Most people believe they’ll never use math again when they finish high school. Some of those people might become contractors or estimators, and if they do, they’ll discover certain things, like how to calculate square feet, that they will use pretty much every day.

Let’s look at the basics of calculating square feet and a few estimating tips and tricks you can use to make your construction math a little easier.

## What Is Area, and How Do You Calculate It?

The first thing you should know about how to calculate square feet is what area is; then we can take a closer look at how to calculate it for various shapes.

Area, or surface area, as it is also known, is a unit of measure that quantifies the two-dimensional space something takes up. You can calculate the surface area of many things, like floors, walls, countertops, etc.

You calculate square feet differently depending on the shape you’re trying to calculate. Some of the more common formulas include:

Square: Side x Side

Rectangle: Side x Side

Triangle: Half Base X Height

Circle: π × Radius2

With just a handful of formulas, you can calculate the surface area of nearly anything.

## Convert to Decimals

The next thing you need to know about how to calculate square feet is that you need to convert your measurements to decimals.

In North America, we often measure in inches and feet; sometimes, that means using fractions. Inches are also a little trickier because there are 12 in a foot, so you need to do a little extra calculations.

You can use a handy online table to convert fractions of inches to decimals, and then you can calculate the decimal value of inches by dividing the full inches by 12. Add the two together, and then add them to the full feet you have, and you should have the decimal linear feet you need to work with for your square foot calculation.

So, for instance, if you have 2’6 ¼”, you will divide 6 by twelve to give you 0.5 feet, and then add the decimal fraction or 0.025 together to get 0.525, which you would then add to 2’ to get a total of 2.525 feet.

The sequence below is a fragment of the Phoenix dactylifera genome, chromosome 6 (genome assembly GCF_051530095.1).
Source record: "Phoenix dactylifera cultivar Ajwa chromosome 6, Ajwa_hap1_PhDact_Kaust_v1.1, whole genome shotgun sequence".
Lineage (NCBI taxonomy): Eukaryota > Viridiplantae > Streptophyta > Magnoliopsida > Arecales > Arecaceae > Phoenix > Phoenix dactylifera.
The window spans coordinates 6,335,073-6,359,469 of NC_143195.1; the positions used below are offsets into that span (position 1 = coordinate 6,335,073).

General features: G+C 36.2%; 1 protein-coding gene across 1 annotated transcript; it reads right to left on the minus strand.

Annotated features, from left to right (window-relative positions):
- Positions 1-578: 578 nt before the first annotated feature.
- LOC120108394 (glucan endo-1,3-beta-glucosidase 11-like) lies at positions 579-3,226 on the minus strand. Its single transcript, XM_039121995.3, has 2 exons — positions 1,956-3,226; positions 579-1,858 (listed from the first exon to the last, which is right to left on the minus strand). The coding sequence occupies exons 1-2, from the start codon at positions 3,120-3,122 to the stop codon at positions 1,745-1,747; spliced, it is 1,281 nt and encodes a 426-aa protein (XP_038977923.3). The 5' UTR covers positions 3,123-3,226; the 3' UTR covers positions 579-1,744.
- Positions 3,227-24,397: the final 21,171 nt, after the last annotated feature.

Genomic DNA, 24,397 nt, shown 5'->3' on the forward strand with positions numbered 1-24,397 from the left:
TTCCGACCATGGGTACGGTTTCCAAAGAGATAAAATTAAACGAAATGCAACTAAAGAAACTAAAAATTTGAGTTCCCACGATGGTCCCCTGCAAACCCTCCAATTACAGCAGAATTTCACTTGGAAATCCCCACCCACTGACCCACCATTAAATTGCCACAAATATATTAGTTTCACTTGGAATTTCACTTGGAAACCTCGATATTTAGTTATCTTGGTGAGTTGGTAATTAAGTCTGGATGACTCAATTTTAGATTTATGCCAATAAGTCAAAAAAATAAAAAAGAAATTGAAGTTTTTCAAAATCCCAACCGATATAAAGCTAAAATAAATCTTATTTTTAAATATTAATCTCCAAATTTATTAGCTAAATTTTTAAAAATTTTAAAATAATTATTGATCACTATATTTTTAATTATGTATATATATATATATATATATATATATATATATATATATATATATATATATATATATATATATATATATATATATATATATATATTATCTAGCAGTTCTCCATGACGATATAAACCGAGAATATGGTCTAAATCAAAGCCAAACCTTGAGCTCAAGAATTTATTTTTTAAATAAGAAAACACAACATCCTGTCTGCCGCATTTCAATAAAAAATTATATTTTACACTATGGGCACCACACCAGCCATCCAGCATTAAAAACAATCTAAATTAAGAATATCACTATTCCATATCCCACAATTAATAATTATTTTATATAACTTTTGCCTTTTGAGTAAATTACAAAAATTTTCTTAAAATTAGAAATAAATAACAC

Once you’ve converted all the measurements into decimals, calculate the area using the formulas above.

## How to Calculate Square Feet from Square Meters

It’s not common in the United States, but sometimes you will get documents from architects or engineers who have used metric dimensions rather than English. You can still calculate square meters using the same formulas as you would calculate square feet, but you still need to convert it from square meters to square feet.

The easiest way to do this is to multiply your area in square meters by 10.7639. This will give you the area in square feet.

## How to Calculate Square Feet from Irregular Shapes

In the construction world, we aren’t always dealing with simple shapes. The easiest way to calculate square feet from irregular shapes is to break them up into simpler ones.

#### Let’s assume you have a shape that looks like this:

There are two ways to answer the question of how to calculate square feet when you are dealing with something like this.

- The first option is to calculate the area of the negative space in each corner of this shape and then deduct four times that area from the total area of the shape.
- The second option when answering the question of calculating square feet from a shape like this is to break it into three rectangles: one longer one in the shape's center and two smaller ones on the sides. Calculate the area of each, and add them all together.

By breaking any larger irregular shape into simple components, you can accurately calculate the square footage of any shape you can think of.

## Choose the Right Construction estimation Software

If you got into the construction business because you don’t love math and don’t want to struggle with calculations like these, then choosing the right estimating software is much more important. Bolster is the most innovative construction estimating software on the market. Contact our team to find out how we can help make your estimates and takeoffs simpler, faster, and more accurate.

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